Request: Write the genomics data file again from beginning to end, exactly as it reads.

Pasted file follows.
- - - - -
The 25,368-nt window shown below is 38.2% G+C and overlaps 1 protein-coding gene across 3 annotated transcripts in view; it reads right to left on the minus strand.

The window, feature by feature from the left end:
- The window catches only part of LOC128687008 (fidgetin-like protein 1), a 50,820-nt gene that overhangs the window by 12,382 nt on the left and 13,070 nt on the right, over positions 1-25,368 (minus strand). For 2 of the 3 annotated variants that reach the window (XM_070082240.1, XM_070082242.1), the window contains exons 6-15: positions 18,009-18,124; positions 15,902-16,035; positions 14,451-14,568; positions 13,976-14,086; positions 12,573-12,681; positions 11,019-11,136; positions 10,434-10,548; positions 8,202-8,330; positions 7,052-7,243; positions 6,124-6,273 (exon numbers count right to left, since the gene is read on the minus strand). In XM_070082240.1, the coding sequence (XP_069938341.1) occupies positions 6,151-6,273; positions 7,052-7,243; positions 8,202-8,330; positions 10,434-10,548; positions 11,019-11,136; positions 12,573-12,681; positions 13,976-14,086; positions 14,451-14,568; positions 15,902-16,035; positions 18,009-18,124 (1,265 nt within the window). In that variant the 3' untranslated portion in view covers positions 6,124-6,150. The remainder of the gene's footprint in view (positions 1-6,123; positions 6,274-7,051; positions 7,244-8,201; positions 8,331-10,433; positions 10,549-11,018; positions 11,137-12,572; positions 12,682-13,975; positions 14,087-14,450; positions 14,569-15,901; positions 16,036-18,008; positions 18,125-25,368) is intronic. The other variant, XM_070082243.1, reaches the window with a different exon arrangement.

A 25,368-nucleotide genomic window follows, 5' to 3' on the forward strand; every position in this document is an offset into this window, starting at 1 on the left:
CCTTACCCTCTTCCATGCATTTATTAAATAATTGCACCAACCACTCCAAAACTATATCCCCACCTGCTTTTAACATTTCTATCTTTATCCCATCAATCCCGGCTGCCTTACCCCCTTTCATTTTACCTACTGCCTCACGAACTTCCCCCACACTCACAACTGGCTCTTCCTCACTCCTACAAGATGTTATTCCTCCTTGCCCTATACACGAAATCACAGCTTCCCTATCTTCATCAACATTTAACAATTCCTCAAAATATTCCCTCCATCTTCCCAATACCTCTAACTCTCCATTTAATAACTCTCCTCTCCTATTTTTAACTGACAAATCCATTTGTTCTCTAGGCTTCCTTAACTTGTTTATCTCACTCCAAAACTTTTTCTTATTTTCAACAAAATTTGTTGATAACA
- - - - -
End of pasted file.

The 25,368-nt window shown below is 38.2% G+C and overlaps 1 protein-coding gene across 3 annotated transcripts in view; it reads right to left on the minus strand.

The window, feature by feature from the left end:
- The window catches only part of LOC128687008 (fidgetin-like protein 1), a 50,820-nt gene that overhangs the window by 12,382 nt on the left and 13,070 nt on the right, over positions 1-25,368 (minus strand). For 2 of the 3 annotated variants that reach the window (XM_070082240.1, XM_070082242.1), the window contains exons 6-15: positions 18,009-18,124; positions 15,902-16,035; positions 14,451-14,568; positions 13,976-14,086; positions 12,573-12,681; positions 11,019-11,136; positions 10,434-10,548; positions 8,202-8,330; positions 7,052-7,243; positions 6,124-6,273 (exon numbers count right to left, since the gene is read on the minus strand). In XM_070082240.1, the coding sequence (XP_069938341.1) occupies positions 6,151-6,273; positions 7,052-7,243; positions 8,202-8,330; positions 10,434-10,548; positions 11,019-11,136; positions 12,573-12,681; positions 13,976-14,086; positions 14,451-14,568; positions 15,902-16,035; positions 18,009-18,124 (1,265 nt within the window). In that variant the 3' untranslated portion in view covers positions 6,124-6,150. The remainder of the gene's footprint in view (positions 1-6,123; positions 6,274-7,051; positions 7,244-8,201; positions 8,331-10,433; positions 10,549-11,018; positions 11,137-12,572; positions 12,682-13,975; positions 14,087-14,450; positions 14,569-15,901; positions 16,036-18,008; positions 18,125-25,368) is intronic. The other variant, XM_070082243.1, reaches the window with a different exon arrangement.

A 25,368-nucleotide genomic window follows, 5' to 3' on the forward strand; every position in this document is an offset into this window, starting at 1 on the left:
CCTTACCCTCTTCCATGCATTTATTAAATAATTGCACCAACCACTCCAAAACTATATCCCCACCTGCTTTTAACATTTCTATCTTTATCCCATCAATCCCGGCTGCCTTACCCCCTTTCATTTTACCTACTGCCTCACGAACTTCCCCCACACTCACAACTGGCTCTTCCTCACTCCTACAAGATGTTATTCCTCCTTGCCCTATACACGAAATCACAGCTTCCCTATCTTCATCAACATTTAACAATTCCTCAAAATATTCCCTCCATCTTCCCAATACCTCTAACTCTCCATTTAATAACTCTCCTCTCCTATTTTTAACTGACAAATCCATTTGTTCTCTAGGCTTCCTTAACTTGTTTATCTCACTCCAAAACTTTTTCTTATTTTCAACAAAATTTGTTGATAACA